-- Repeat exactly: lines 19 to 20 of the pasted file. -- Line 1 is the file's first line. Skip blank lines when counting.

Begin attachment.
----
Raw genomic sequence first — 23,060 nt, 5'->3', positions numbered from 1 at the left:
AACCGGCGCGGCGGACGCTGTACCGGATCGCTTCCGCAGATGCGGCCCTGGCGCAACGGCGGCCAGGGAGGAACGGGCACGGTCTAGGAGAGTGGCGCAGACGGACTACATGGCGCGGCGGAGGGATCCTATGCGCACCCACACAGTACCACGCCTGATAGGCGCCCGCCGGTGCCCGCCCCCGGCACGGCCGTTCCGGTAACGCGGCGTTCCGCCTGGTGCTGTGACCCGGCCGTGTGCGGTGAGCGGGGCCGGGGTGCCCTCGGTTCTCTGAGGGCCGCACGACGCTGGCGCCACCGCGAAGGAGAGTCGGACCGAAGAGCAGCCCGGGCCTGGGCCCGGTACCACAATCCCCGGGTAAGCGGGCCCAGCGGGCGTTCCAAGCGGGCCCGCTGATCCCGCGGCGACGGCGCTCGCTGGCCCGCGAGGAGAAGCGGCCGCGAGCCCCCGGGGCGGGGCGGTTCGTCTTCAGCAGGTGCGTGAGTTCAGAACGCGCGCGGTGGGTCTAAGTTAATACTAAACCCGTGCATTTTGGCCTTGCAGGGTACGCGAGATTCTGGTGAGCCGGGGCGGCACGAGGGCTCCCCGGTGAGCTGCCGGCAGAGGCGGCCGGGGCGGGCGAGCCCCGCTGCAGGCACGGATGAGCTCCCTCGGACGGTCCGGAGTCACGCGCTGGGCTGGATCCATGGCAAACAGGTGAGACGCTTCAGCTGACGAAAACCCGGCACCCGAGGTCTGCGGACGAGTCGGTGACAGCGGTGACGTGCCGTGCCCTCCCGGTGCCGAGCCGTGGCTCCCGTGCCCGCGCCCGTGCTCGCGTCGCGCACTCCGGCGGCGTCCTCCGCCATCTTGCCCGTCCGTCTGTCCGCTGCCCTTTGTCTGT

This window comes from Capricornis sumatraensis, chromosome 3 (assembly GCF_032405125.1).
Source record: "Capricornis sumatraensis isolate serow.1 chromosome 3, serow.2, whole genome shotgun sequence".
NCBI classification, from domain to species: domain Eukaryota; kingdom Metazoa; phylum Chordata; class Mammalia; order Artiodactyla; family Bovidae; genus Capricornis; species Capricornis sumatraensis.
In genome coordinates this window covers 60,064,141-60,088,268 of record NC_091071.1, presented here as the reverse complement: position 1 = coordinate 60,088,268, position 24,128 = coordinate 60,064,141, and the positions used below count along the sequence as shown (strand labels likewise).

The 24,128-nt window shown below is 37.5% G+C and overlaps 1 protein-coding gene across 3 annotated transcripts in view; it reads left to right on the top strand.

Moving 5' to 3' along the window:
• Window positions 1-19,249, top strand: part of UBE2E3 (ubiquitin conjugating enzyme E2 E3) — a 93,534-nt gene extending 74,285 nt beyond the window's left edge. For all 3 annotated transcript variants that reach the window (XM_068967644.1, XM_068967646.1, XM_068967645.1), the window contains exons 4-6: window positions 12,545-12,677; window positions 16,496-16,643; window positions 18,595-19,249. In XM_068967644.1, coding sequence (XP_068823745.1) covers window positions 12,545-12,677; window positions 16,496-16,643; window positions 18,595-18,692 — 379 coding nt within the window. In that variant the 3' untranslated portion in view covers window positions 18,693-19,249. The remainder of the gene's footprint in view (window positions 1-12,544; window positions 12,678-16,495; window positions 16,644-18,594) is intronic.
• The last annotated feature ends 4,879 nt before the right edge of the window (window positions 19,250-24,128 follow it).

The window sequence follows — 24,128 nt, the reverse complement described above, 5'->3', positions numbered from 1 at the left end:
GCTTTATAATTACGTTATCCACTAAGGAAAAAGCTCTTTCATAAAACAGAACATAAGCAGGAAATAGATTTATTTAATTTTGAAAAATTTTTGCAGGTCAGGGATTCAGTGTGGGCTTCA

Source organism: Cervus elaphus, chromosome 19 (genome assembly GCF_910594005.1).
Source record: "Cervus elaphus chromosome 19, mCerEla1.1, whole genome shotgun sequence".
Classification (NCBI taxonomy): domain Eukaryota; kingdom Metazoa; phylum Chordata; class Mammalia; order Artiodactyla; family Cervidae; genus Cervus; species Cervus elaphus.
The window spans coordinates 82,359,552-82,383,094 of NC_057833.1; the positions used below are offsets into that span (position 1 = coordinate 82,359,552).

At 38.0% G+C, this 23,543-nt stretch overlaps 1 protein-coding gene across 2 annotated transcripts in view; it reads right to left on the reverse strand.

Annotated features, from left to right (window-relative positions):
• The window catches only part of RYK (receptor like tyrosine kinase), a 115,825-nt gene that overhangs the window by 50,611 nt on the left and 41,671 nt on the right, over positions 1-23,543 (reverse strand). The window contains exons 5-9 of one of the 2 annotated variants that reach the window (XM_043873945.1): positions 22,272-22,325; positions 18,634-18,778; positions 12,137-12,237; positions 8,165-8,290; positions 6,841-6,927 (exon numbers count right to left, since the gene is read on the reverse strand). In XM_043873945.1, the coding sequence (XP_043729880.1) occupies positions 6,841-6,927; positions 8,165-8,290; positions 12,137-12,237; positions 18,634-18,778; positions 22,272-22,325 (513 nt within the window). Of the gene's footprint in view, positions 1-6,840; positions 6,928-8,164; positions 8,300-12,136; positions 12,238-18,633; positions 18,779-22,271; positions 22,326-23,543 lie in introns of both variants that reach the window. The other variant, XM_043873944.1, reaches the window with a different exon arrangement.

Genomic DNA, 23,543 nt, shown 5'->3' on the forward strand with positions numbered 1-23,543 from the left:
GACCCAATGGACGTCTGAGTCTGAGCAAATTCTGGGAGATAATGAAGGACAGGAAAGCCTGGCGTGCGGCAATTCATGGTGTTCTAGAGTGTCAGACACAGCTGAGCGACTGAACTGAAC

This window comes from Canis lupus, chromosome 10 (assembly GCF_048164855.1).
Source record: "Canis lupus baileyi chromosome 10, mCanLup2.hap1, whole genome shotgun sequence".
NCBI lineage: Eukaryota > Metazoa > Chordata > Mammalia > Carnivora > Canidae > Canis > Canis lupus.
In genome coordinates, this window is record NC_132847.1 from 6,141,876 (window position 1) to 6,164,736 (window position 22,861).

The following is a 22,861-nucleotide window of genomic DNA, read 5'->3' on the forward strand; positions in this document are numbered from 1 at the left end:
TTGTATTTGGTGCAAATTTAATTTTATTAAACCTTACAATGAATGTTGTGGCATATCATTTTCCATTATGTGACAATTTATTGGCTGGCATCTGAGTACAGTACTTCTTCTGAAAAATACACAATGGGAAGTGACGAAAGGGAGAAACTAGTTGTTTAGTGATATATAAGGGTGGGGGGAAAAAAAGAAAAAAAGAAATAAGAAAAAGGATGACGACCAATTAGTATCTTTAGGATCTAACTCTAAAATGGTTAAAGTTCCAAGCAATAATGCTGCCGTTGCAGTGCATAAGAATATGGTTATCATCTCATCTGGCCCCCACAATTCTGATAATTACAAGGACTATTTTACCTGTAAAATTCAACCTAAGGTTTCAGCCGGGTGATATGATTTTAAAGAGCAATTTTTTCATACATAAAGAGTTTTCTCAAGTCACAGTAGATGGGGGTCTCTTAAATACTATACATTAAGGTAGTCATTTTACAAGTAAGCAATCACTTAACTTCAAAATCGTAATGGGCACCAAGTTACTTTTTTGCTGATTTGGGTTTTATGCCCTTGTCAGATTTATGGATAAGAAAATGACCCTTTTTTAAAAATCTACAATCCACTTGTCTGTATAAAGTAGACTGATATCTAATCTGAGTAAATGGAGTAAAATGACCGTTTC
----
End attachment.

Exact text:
• The window catches only part of RYK (receptor like tyrosine kinase), a 115,825-nt gene that overhangs the window by 50,611 nt on the left and 41,671 nt on the right, over positions 1-23,543 (reverse strand). The window contains exons 5-9 of one of the 2 annotated variants that reach the window (XM_043873945.1): positions 22,272-22,325; positions 18,634-18,778; positions 12,137-12,237; positions 8,165-8,290; positions 6,841-6,927 (exon numbers count right to left, since the gene is read on the reverse strand). In XM_043873945.1, the coding sequence (XP_043729880.1) occupies positions 6,841-6,927; positions 8,165-8,290; positions 12,137-12,237; positions 18,634-18,778; positions 22,272-22,325 (513 nt within the window). Of the gene's footprint in view, positions 1-6,840; positions 6,928-8,164; positions 8,300-12,136; positions 12,238-18,633; positions 18,779-22,271; positions 22,326-23,543 lie in introns of both variants that reach the window. The other variant, XM_043873944.1, reaches the window with a different exon arrangement.

Genomic DNA, 23,543 nt, shown 5'->3' on the forward strand with positions numbered 1-23,543 from the left: